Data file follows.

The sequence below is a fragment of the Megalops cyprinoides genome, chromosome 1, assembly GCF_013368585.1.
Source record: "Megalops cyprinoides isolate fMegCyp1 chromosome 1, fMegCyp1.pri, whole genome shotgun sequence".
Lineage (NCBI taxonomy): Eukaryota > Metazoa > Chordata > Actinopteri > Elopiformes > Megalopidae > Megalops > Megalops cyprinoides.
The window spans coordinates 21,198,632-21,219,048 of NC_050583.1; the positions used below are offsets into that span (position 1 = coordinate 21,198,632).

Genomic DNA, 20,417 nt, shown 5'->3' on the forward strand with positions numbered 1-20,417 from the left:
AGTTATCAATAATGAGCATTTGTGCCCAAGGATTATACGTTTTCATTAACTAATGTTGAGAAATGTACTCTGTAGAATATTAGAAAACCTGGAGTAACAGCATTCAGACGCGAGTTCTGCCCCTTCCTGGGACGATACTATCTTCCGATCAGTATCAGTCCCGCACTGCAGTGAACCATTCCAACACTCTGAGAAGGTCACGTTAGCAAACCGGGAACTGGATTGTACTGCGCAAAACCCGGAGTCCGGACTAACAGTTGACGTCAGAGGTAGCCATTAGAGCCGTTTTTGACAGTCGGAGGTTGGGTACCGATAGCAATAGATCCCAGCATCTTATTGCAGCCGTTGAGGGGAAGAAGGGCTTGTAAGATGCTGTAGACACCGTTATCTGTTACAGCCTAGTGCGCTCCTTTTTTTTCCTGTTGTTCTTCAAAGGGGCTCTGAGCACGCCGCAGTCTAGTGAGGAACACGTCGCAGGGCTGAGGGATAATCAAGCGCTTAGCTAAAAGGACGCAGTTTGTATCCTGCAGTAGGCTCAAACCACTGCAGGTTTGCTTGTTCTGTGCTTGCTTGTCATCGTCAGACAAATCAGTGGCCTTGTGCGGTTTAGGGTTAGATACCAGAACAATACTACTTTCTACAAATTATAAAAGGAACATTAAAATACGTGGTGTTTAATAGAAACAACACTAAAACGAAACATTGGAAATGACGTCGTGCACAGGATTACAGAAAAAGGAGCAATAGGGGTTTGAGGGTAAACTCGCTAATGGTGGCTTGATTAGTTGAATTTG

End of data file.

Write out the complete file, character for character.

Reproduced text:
The sequence below is a fragment of the Megalops cyprinoides genome, chromosome 1, assembly GCF_013368585.1.
Source record: "Megalops cyprinoides isolate fMegCyp1 chromosome 1, fMegCyp1.pri, whole genome shotgun sequence".
Lineage (NCBI taxonomy): Eukaryota > Metazoa > Chordata > Actinopteri > Elopiformes > Megalopidae > Megalops > Megalops cyprinoides.
The window spans coordinates 21,198,632-21,219,048 of NC_050583.1; the positions used below are offsets into that span (position 1 = coordinate 21,198,632).

Genomic DNA, 20,417 nt, shown 5'->3' on the forward strand with positions numbered 1-20,417 from the left:
AGTTATCAATAATGAGCATTTGTGCCCAAGGATTATACGTTTTCATTAACTAATGTTGAGAAATGTACTCTGTAGAATATTAGAAAACCTGGAGTAACAGCATTCAGACGCGAGTTCTGCCCCTTCCTGGGACGATACTATCTTCCGATCAGTATCAGTCCCGCACTGCAGTGAACCATTCCAACACTCTGAGAAGGTCACGTTAGCAAACCGGGAACTGGATTGTACTGCGCAAAACCCGGAGTCCGGACTAACAGTTGACGTCAGAGGTAGCCATTAGAGCCGTTTTTGACAGTCGGAGGTTGGGTACCGATAGCAATAGATCCCAGCATCTTATTGCAGCCGTTGAGGGGAAGAAGGGCTTGTAAGATGCTGTAGACACCGTTATCTGTTACAGCCTAGTGCGCTCCTTTTTTTTCCTGTTGTTCTTCAAAGGGGCTCTGAGCACGCCGCAGTCTAGTGAGGAACACGTCGCAGGGCTGAGGGATAATCAAGCGCTTAGCTAAAAGGACGCAGTTTGTATCCTGCAGTAGGCTCAAACCACTGCAGGTTTGCTTGTTCTGTGCTTGCTTGTCATCGTCAGACAAATCAGTGGCCTTGTGCGGTTTAGGGTTAGATACCAGAACAATACTACTTTCTACAAATTATAAAAGGAACATTAAAATACGTGGTGTTTAATAGAAACAACACTAAAACGAAACATTGGAAATGACGTCGTGCACAGGATTACAGAAAAAGGAGCAATAGGGGTTTGAGGGTAAACTCGCTAATGGTGGCTTGATTAGTTGAATTTG